Books to Read About the AIDS Crisis
If You Want to Make God Laugh
We Are All the Same
The Great Believers
Tell the Wolves I'm Home
Carol Rifka Brunt
My Own Country
The year 1997 was an exciting one for me: I’d just turned 21; moved out from my parents’ Johannesburg home into an apartment shared with friends; worked at a full-time job where I’d been promoted twice in the space of a year; was studying part-time toward finishing my degree; and I was in my first serious adult relationship. I’m surprised, with so much to keep me busy, that anything outside of my sphere was able to grab my attention, but one newspaper headline did.
A primary school in Melville, Johannesburg, had refused to accept an 8-year-old Black boy, Nkosi Johnson, as a pupil because he was HIV positive. This was, of course, illegal, as the newly minted post-apartheid constitution forbid discrimination on the grounds of medical status. I remember following the case closely and cheering on the boy’s guardian, Gayle Johnson, as she took on the system and won the right for Nkosi to attend school just like any other child.
After that, Nkosi faded from my consciousness until the July of 2000, when he stood up on stage in front of a large delegation at the 13th Annual AIDS Conference and appealed to South African AIDS-denialist president, Thabo Mbeki, who sat in the front row of the audience; Nkoski asked him to allow the South African government to give AZT to pregnant HIV-positive mothers. After Nkosi made his appeal, President Mbeki and his delegation did the unthinkable: they all stood up and left in the middle of the child’s speech. But still Nkosi carried on speaking, with such composure and sincerity that I couldn’t help but be mesmerized by him.
In that same July, just a few days before Nkosi’s speech, someone I loved dearly had passed away from AIDS-related complications. Despite our close bond, she’d never confided her status to me because the stigma of the disease was so great. It broke my heart when I found out; how alone and alienated she must have felt during the last months of her life. Between her and Nkosi, a disease that had always felt far removed suddenly had a very human face.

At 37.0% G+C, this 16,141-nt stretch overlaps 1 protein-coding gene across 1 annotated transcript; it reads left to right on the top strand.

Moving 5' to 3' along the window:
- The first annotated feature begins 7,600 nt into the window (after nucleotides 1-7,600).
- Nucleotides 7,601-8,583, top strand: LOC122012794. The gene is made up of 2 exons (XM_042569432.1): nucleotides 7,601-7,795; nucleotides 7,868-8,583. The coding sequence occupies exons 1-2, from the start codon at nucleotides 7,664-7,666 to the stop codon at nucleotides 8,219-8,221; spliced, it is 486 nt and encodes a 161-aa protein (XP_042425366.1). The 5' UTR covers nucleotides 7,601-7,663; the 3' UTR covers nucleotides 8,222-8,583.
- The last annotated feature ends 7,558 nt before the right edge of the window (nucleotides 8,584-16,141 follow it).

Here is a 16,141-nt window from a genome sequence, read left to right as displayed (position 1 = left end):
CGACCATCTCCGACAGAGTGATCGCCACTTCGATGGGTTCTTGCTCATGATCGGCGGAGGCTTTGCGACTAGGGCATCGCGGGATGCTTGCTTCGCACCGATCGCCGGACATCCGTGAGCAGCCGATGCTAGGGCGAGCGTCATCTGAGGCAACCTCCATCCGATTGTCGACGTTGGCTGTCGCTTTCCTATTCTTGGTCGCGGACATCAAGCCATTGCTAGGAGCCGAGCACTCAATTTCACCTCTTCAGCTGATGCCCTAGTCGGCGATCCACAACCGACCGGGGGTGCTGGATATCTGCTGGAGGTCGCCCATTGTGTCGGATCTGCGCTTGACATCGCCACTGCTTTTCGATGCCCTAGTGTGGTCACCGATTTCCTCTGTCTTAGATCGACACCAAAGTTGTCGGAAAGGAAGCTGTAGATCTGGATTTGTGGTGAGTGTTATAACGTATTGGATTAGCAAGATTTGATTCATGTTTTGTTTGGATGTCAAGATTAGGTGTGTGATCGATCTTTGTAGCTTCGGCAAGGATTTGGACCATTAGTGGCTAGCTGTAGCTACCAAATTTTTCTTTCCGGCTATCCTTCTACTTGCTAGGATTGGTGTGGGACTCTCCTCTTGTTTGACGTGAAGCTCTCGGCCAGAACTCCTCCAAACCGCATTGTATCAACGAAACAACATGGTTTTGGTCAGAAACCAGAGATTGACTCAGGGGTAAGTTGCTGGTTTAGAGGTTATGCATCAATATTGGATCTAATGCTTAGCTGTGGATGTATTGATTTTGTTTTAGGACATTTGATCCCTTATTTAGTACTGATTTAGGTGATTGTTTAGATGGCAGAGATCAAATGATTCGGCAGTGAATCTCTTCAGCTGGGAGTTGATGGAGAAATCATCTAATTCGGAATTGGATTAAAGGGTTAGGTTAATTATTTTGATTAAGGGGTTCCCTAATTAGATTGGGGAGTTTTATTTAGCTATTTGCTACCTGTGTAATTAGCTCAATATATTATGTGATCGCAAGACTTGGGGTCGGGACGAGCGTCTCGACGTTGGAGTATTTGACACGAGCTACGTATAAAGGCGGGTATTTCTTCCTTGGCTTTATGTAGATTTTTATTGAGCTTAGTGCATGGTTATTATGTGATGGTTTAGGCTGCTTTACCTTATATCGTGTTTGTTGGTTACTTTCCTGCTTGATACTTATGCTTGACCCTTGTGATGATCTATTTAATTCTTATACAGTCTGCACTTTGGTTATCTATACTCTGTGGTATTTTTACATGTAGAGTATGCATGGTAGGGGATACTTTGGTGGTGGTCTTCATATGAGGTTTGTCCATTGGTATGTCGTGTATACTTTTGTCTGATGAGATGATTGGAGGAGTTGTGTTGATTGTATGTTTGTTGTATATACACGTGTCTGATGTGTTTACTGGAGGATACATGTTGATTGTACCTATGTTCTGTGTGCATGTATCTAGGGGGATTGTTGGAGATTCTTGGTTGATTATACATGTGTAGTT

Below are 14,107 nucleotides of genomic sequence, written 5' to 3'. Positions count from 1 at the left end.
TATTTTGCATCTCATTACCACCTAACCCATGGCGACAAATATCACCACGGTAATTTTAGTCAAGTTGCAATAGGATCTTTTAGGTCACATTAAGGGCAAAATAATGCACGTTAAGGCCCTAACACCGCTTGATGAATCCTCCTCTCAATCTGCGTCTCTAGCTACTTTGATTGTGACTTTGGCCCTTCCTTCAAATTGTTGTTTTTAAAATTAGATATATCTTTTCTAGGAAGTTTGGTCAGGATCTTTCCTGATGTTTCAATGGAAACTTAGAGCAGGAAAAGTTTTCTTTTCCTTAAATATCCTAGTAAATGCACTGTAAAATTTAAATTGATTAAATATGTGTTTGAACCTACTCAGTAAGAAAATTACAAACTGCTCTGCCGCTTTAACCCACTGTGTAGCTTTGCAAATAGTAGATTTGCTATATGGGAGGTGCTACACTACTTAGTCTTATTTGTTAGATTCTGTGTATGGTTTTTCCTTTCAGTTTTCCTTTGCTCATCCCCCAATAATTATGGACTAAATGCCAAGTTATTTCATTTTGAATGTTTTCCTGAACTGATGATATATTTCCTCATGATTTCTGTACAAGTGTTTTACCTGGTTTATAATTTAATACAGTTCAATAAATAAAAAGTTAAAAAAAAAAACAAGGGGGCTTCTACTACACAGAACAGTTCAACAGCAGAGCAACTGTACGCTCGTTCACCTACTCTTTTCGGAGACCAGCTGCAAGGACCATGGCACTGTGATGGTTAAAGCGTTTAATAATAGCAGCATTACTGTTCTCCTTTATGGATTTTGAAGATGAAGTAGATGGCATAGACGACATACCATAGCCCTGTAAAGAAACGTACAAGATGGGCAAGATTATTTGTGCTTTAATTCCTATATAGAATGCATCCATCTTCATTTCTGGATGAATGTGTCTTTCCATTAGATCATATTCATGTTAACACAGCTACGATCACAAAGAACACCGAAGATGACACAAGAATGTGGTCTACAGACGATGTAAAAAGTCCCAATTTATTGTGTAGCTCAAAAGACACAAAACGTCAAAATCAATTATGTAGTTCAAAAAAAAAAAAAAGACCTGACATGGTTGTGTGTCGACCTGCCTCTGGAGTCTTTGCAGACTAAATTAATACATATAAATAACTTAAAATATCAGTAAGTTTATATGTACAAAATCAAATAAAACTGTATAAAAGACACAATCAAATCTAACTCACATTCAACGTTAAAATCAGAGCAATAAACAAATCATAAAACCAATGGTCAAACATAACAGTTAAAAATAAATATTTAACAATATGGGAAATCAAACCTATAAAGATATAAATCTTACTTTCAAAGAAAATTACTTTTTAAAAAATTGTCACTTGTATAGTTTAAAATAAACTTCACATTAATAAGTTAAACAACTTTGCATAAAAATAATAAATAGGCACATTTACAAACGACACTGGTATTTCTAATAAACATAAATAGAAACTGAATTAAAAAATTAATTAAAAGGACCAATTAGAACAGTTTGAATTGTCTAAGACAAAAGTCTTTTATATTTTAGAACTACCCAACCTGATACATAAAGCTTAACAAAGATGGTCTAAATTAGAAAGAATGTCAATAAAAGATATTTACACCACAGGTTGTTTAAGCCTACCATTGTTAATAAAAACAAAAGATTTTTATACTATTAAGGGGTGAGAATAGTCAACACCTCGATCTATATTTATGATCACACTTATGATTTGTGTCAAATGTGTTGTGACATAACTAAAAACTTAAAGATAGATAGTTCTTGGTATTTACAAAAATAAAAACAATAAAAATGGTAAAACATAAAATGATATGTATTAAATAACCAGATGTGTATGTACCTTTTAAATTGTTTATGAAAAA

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Nkosi Johnson passed away on the June 1, 2001, less than a year after his historic speech. He was just 12 years old.
By 2003, an estimated 370,000 adults and children had died from AIDS in South Africa, and though I felt completely helpless to do anything about it, I knew I could no longer stand on the sidelines in my safe white suburb and be a spectator to the vicious disease that was ravaging my countrymen. My mother and I signed up as volunteers with Cotlands, a nonprofit organization that provided care for abused, abandoned, and HIV-positive children at a Johannesburg sanctuary.
The first few weeks were the toughest. I knew intellectually that the country had a rising AIDS pandemic but couldn’t wrap my head around just how many people were dying from it until I saw all those children housed together. A whole generation in South Africa was disappearing, leaving behind infected babies and toddlers to be raised in institutions until they themselves passed away—before antiretrovirals, their deaths were an inevitability.